'How frail a man is, how few his days, how full of trouble...if a man dies shall he live again? This thought gives me hope, so that in all my anguish I eagerly await sweet death'. (Job 14:1&14)


The words of Job in the set readings for today are as solemn as they can be. Chapter 14:1-14 is a lament, a dirge and yet it is not without hope.

As I write this I hear the figures for yesterday that a little under one thousand people died of Covid19 in our country. Job's words do not fall on deaf ears. This awful disease is no respecter of age, or colour, or race, of social standing, rich or poor. It does not discriminate, it just behaves like an efficient virus. It exploits our frailties and fills us with trouble.

It is perhaps as we realise our frailties and the fact there is as yet no remedy for this disease, that something admirable in the human condition is seen. I turned-out in my street yesterday evening, with many others, to whoop and applaud our NHS workers and all those doing fine frontline service. An ambulance pulled up outside of one of my neighbours' house. The crew were all wearing protective garb and they acknowledged the applause before calmly getting on with their work. My heart was strangely warmed!

Job's analysis of his situation is antecedent to the death and resurrection of Christ, but it does at least hint toward it and offers a muted prophetic insight. We however, are the community of the resurrection and know that death is only part of the story. Christ dies. He is removed from the cross and placed in the tomb. He is dead. For the Jewish authorities there is apparent victory. For the disciples perhaps utter despair; for Judas an untimely death. There is a sense in which a pall of gloom, desperation hangs in the air and everything has a provisionality about it. How will things turn out, what will happen?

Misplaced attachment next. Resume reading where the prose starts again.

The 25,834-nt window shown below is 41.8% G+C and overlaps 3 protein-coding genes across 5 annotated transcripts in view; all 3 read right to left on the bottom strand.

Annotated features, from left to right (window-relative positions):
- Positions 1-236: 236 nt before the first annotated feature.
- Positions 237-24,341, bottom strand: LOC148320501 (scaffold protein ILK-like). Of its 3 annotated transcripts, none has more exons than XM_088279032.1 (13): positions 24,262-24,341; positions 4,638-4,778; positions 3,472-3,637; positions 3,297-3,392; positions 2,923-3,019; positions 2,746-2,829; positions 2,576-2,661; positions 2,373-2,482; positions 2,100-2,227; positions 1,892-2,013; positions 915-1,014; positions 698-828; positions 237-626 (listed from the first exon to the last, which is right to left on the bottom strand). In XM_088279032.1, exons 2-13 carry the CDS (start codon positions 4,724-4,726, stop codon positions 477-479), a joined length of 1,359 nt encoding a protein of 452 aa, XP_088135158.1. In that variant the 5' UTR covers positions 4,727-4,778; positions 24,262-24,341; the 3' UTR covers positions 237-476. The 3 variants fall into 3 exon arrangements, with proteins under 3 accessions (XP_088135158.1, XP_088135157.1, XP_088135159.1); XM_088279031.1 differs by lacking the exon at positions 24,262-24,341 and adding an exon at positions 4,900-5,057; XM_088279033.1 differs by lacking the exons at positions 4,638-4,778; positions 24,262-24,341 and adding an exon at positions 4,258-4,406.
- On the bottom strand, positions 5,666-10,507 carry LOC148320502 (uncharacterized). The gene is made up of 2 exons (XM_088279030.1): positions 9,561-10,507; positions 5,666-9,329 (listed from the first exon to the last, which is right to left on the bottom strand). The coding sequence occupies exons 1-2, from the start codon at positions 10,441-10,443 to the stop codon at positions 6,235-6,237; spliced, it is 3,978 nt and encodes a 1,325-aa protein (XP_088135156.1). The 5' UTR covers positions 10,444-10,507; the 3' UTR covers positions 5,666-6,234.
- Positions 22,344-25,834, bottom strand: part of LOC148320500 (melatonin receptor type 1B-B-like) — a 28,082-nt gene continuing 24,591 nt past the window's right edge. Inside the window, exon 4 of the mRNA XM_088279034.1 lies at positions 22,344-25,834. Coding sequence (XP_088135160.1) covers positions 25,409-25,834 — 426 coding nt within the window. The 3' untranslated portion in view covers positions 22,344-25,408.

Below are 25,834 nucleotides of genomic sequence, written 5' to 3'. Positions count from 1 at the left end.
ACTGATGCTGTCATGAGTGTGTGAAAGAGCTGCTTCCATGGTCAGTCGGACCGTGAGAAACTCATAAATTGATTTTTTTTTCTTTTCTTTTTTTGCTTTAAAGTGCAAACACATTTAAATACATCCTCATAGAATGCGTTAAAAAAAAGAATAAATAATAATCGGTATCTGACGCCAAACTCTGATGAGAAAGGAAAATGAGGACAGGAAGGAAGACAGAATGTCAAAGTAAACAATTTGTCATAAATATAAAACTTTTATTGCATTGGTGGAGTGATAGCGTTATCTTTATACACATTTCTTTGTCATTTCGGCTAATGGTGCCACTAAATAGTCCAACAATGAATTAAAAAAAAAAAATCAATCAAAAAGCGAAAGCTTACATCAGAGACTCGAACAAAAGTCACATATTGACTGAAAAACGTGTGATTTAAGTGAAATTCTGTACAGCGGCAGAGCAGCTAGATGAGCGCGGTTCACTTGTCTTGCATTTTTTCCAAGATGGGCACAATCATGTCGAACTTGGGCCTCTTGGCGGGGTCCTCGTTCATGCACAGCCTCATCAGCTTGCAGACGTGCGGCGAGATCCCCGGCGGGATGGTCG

I write this on Good Friday. Christ's death is very real. The fact that God in the person of Christ enters into our lot; knows death and separation, tears and abandonment is astounding. It is love, love divine all loves unknowing - ah yes. It is encapsulated in the words of the Easter hymn:

 'When our hearts are wintry, grieving or in pain,
Then your touch can call us back to life again.
Fields of our hearts that dead and bare have been.
H&P 204:4

In these desperately sad times, when life is very strange and has a sense of provisionality about it once again, we need to know the desolation of Good Friday and the reality of the tomb. Nevertheless, this is tempered by what we know is to come and the joyful acclamation 'Christ is Risen!'

Every blessing,


Revd Simon H Leigh. Superintendent minister: Plymouth and Devonport Circuit.